Select either chest or waist waders. As the name suggests, chest waders go higher and allow you to stay dry as you wade into ever deeper water; look for durable construction. And if you’ll be fishing in cold water, consider a pair of insulated waders. 

Wader Boots

If you do opt for waders, be sure you know what the bottom looks like. Some waders come with built-in boots, but others require you to get wader boots to wear over your waders. The built-in versions are often made of quick-drying materials, ideal if you’re fishing a few days in a row. These also often have a durable and grippy sole to keep you sure-footed, even as you walk across the bottom of riverbeds.

Kayak or Paddleboard

If you’ll be fishing from the water’s surface on a kayak, canoe, paddleboard or other human-propelled platform, the following pieces of gear will help keep you comfortable and safe. 

Fishing Life Jacket

Safety is crucial, so don’t launch a fishing trip on your kayak, canoe or SUP unless you’re wearing a Type III, U.S. Coast Guard-certified life jacket. Look for fishing-specific vests that also provide the benefits of a fishing vest (tackle storage, namely), with a low profile and built-in safety features. These high-back traditional vests will be cut to allow you to both cast and paddle comfortably seated, with pockets aplenty for fishing equipment. The other alternative is a horse-collar-style inflatable life jacket (though it requires you to arm it with a CO2 cartridge, and to physically activate or fill it if you fall overboard). 

Paddling Pants and Jackets

Paddling-specific apparel will keep you comfortable and safe as they are often made from waterproof or water-resistant material that sheds splashed water, and allows you to dry quickly if you do get immersed. These pieces are also often cut to allow you to paddle, cast and move about your boat comfortably. As always, avoid cotton, and look for breathable, technical fabrics like nylon and polyester, perhaps even with an added waterproofing membrane like Gore-Tex or similar.

On a Boat

A couple key pieces rise atop the list if you’ll be fishing from a powerboat atop the water.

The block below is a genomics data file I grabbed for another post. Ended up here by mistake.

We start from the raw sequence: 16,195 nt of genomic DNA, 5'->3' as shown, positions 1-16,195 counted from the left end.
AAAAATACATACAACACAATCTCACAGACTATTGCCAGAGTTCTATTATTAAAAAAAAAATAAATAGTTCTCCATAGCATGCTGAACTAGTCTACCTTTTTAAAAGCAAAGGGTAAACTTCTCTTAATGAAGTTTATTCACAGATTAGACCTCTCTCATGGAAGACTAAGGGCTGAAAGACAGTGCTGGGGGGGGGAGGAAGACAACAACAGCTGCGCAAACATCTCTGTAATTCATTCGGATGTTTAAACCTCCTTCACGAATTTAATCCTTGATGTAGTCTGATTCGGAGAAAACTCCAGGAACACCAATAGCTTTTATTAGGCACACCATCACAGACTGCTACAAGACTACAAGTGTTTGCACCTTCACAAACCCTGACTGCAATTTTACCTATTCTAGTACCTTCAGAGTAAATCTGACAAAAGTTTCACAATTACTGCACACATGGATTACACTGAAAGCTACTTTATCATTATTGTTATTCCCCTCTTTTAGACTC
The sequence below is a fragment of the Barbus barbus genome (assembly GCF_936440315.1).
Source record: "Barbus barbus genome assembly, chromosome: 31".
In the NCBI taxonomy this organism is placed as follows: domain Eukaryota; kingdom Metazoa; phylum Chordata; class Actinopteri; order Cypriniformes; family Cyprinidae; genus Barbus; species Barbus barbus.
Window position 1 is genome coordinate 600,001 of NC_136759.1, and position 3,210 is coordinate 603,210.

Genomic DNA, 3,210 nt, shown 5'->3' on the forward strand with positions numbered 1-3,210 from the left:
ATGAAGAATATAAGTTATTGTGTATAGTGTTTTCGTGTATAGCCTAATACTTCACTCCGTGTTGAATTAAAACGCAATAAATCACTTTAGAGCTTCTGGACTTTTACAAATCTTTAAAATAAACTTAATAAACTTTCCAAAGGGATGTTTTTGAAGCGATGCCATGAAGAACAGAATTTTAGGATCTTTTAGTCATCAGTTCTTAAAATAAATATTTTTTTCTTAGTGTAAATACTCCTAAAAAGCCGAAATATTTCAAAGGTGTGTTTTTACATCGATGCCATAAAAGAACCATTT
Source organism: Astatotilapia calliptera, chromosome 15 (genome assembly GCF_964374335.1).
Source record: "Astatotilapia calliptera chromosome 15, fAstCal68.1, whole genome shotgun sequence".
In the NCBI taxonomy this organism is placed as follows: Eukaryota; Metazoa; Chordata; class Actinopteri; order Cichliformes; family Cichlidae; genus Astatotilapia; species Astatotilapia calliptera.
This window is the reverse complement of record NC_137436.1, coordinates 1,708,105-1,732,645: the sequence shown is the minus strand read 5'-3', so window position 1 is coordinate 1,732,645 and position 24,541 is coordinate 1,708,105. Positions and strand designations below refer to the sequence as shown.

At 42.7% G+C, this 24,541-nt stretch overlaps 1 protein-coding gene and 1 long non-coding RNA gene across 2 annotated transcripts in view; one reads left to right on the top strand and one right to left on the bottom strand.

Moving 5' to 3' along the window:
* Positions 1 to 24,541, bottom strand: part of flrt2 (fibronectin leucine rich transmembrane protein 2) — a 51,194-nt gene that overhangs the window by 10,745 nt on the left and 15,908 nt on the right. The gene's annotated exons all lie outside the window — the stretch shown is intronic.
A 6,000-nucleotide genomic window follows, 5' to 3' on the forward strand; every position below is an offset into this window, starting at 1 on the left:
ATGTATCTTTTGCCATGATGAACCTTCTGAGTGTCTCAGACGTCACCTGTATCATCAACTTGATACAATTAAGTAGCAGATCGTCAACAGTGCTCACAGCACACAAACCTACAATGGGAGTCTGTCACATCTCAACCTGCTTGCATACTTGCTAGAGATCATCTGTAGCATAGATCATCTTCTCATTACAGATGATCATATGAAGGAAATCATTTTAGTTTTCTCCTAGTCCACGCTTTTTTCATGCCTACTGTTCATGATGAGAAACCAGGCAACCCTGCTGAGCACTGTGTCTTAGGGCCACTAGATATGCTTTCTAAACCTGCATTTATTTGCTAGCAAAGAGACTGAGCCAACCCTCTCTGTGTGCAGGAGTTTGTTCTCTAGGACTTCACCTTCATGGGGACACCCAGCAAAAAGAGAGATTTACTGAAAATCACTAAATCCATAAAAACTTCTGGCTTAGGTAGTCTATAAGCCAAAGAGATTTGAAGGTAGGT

Boat Shoes

Solid footing keeps you safe, especially on wet or damp surfaces. Look for shoes with soles designed for boats, which will improve grip on slick or smooth surfaces. 

Sun-Protective Clothing

Not only will you have to contend with the sun beating down, you’ll also have to face the UV rays bouncing up off the water. Look for even more defense in your clothing, accordingly. While shorts and a T-shirt may be appealing, consider the full protection of breathable, synthetic long-sleeve shirts and pants. Many anglers even opt for a neck gaiter or Buff to protect their neck, face, and ears.

Winter Fishing

If you’re properly prepared, you can fish year-round. And if the seasons won’t stop you, make sure that the cold and the wet won’t either. 

Base Layers

Beneath your fishing jackets and pants, be sure to wear base layer long-sleeve shirts and tights made out of synthetic fabrics like nylon or polyester, or a natural performance fabric like merino wool. These will keep you warm, and help you stay warm, even if you get wet. 

Cold-Weather Footwear

Be sure to wear boots or shoes that are insulated and waterproof to keep your feet warm. Pair them with performance socks made of polyester or wool, never cotton. And check that your footwear has a good grip to keep you upright.

Fishing Gloves

Keep your hands from getting wet and cold even after an afternoon of casting. Maintaining your dexterity is essential for keeping yourself functional on the water, hauling in fish. Look for insulated gloves made from waterproof materials like Gore-Tex. Tight cuffs help keep out water, and slits to slide out fingers allow the fine motor movements essential in baiting a hook or tying a knot without entirely removing the glove.

All articles are for general informational purposes.  Each individual’s needs, preferences, goals and abilities may vary.  Be sure to obtain all appropriate training, expert supervision and/or medical advice before engaging in strenuous or potentially hazardous activity.